Having successfully built and furnished Red House in 1859, Morris continued to refine his skills and ideas. In 1861 the Arts and Crafts Movement got its biggest boost when Morris founded Morris, Marshall, Faulkner and Co., a furniture, design and decorative accessories company that stressed time-honored craftsmanship and natural materials. The timing was perfect for in 1862 the London International Exhibition showcased never-before-seen Japanese arts and Crafts, which had an immediate effect on design. England quickly became enamored with this new look and began shedding the layers of Victorian clutter from its homes. In 1868 Charles Lock Eastlake published Hints in Household Taste -- a bestseller that stressed a single design style based on simplicity, rather than a chaotic hodgepodge of influences. The book also became a bestseller in America where news of this design and lifestyle was beginning to spread.
From 1870 to 1900 the British Arts and Crafts movement flourished and expanded. In 1873 Martin Brothers pottery was established, followed by Liberty & Co. in 1875. Craftsman guilds sprung up, most notably the Century Guild in 1882, followed in 1888 by the Guild of Handicraft and Arts and Crafts Exhibition Society, which was formed by members of the Royal Academy who were frustrated by the institution's definition of art in terms of fine art, relegating decorative arts to second-class citizenship. Together, these craftsman societies conveyed the Movement's philosophy through finely-wrought furniture, fabrics, pottery, tiles and accessories.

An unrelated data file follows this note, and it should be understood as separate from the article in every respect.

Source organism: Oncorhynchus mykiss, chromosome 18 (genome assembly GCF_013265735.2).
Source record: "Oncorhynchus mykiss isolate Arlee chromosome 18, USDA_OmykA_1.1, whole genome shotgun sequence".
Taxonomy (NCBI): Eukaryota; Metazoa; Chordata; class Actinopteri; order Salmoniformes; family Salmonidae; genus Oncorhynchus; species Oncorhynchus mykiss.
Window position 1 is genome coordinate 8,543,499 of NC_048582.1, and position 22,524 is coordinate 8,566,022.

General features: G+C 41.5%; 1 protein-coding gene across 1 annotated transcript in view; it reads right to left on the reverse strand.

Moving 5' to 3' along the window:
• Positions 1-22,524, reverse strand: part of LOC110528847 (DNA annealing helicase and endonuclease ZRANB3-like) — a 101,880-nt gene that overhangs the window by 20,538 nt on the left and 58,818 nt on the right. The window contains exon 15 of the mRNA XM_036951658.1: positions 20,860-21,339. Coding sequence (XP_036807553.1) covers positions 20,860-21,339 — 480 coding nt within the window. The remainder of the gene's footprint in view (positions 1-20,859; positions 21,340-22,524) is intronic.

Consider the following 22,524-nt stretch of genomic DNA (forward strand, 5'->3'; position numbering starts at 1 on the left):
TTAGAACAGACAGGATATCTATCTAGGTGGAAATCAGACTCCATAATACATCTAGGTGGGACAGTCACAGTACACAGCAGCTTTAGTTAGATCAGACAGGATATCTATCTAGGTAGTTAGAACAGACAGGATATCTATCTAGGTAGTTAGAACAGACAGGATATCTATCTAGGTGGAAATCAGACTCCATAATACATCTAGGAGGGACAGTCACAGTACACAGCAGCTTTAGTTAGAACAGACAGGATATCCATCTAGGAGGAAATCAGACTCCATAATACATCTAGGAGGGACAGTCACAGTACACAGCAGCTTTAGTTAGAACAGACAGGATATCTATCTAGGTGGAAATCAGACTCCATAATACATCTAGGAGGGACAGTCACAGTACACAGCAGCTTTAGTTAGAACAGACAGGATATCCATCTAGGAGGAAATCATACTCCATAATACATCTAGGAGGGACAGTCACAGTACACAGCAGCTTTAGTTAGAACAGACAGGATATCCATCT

The guilds did much to advance the themes of clean design and clean living, but the 1896 death of William Morris foreshadowed the decline of the Movement in England. In 1900 another founder of British Arts and Crafts -- John Ruskin -- died, as did Oscar Wilde, who had championed the Movement's ideals in England and America. Although the guilds carried the spiritual and aesthetic message of these important figures, over the next decade interest would slowly decline as people looked for the next design fad and international tensions flared prior to the First World War. Finally, in 1909 the Guild of the Handicraft disbanded. It was replaced in 1915 by the Design and Industries Association (DIA), formed by many of the leading Arts and Crafts figures to promote the best of British design through exhibitions. The Association is still in existence today.